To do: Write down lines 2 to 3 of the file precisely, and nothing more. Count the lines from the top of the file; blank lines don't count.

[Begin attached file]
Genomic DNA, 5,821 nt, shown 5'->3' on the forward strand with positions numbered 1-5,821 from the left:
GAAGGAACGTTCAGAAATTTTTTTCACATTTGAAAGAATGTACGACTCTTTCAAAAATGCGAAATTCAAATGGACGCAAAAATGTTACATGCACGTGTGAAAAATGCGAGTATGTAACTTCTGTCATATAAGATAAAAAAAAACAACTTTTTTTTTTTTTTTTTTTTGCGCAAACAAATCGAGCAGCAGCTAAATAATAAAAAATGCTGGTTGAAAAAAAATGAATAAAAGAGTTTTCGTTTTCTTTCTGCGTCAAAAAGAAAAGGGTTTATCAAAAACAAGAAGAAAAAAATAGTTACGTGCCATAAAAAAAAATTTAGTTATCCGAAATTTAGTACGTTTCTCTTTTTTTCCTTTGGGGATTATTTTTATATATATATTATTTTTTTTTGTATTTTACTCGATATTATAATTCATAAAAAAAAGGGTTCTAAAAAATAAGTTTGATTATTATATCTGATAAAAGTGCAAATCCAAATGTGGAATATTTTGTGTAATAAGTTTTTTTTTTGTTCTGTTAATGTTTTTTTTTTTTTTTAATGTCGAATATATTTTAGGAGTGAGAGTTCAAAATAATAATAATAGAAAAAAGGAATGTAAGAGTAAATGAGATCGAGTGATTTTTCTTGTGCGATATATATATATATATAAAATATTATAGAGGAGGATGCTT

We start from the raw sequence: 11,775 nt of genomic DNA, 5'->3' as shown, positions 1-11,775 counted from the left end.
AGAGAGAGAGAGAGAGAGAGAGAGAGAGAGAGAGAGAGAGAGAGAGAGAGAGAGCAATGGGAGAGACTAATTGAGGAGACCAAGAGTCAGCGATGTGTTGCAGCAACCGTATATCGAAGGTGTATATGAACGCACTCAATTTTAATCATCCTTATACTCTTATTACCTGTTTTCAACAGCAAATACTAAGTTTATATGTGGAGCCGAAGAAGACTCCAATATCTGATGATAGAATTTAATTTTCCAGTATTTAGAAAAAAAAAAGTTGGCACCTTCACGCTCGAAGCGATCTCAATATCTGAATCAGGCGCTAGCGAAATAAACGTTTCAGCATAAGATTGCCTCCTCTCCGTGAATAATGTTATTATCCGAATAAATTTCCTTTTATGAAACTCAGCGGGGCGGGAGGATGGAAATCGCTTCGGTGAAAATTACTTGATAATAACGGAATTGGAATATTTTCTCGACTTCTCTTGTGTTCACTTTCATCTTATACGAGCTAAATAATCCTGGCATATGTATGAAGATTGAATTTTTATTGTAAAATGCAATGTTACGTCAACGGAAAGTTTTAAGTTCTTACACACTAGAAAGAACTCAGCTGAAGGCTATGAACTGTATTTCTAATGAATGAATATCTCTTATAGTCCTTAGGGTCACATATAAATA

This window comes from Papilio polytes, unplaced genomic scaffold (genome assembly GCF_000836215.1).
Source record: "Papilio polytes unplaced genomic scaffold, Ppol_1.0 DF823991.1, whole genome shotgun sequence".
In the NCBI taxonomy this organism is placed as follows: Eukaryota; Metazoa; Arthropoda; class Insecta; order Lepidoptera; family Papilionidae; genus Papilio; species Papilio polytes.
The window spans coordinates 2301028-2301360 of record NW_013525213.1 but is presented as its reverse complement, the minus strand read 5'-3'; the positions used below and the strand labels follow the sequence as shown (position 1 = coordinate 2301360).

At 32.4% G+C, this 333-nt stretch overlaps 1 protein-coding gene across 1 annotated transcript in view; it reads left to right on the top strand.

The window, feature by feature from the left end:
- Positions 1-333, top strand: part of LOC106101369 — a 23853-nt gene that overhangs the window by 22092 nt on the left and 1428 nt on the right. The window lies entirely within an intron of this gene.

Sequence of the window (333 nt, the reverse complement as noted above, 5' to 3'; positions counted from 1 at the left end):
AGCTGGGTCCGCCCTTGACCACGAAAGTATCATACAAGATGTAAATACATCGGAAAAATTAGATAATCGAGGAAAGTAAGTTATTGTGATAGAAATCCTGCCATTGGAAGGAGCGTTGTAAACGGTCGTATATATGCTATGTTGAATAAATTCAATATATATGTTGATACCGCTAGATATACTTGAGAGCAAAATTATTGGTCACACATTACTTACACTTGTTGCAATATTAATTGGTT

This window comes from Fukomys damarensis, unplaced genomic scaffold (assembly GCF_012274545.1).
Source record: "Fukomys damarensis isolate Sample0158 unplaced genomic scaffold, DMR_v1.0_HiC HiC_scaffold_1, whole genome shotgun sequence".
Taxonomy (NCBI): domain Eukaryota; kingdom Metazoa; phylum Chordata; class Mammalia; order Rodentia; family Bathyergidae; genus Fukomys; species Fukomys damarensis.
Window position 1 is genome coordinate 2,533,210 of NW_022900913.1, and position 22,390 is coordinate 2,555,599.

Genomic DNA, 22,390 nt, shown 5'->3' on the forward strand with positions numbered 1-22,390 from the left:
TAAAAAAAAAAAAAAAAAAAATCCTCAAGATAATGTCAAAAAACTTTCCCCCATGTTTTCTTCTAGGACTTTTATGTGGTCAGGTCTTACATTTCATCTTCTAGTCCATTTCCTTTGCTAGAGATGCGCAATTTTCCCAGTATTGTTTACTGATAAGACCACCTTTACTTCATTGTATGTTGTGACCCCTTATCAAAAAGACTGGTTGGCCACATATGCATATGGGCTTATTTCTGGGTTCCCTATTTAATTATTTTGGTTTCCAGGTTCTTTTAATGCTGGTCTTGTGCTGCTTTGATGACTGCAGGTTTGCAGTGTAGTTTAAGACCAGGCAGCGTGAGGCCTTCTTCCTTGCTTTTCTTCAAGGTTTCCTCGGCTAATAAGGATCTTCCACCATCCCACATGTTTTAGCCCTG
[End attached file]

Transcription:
GAAGGAACGTTCAGAAATTTTTTTCACATTTGAAAGAATGTACGACTCTTTCAAAAATGCGAAATTCAAATGGACGCAAAAATGTTACATGCACGTGTGAAAAATGCGAGTATGTAACTTCTGTCATATAAGATAAAAAAAAACAACTTTTTTTTTTTTTTTTTTTTGCGCAAACAAATCGAGCAGCAGCTAAATAATAAAAAATGCTGGTTGAAAAAAAATGAATAAAAGAGTTTTCGTTTTCTTTCTGCGTCAAAAAGAAAAGGGTTTATCAAAAACAAGAAGAAAAAAATAGTTACGTGCCATAAAAAAAAATTTAGTTATCCGAAATTTAGTACGTTTCTCTTTTTTTCCTTTGGGGATTATTTTTATATATATATTATTTTTTTTTGTATTTTACTCGATATTATAATTCATAAAAAAAAGGGTTCTAAAAAATAAGTTTGATTATTATATCTGATAAAAGTGCAAATCCAAATGTGGAATATTTTGTGTAATAAGTTTTTTTTTTGTTCTGTTAATGTTTTTTTTTTTTTTTAATGTCGAATATATTTTAGGAGTGAGAGTTCAAAATAATAATAATAGAAAAAAGGAATGTAAGAGTAAATGAGATCGAGTGATTTTTCTTGTGCGATATATATATATATATAAAATATTATAGAGGAGGATGCTT

We start from the raw sequence: 11,775 nt of genomic DNA, 5'->3' as shown, positions 1-11,775 counted from the left end.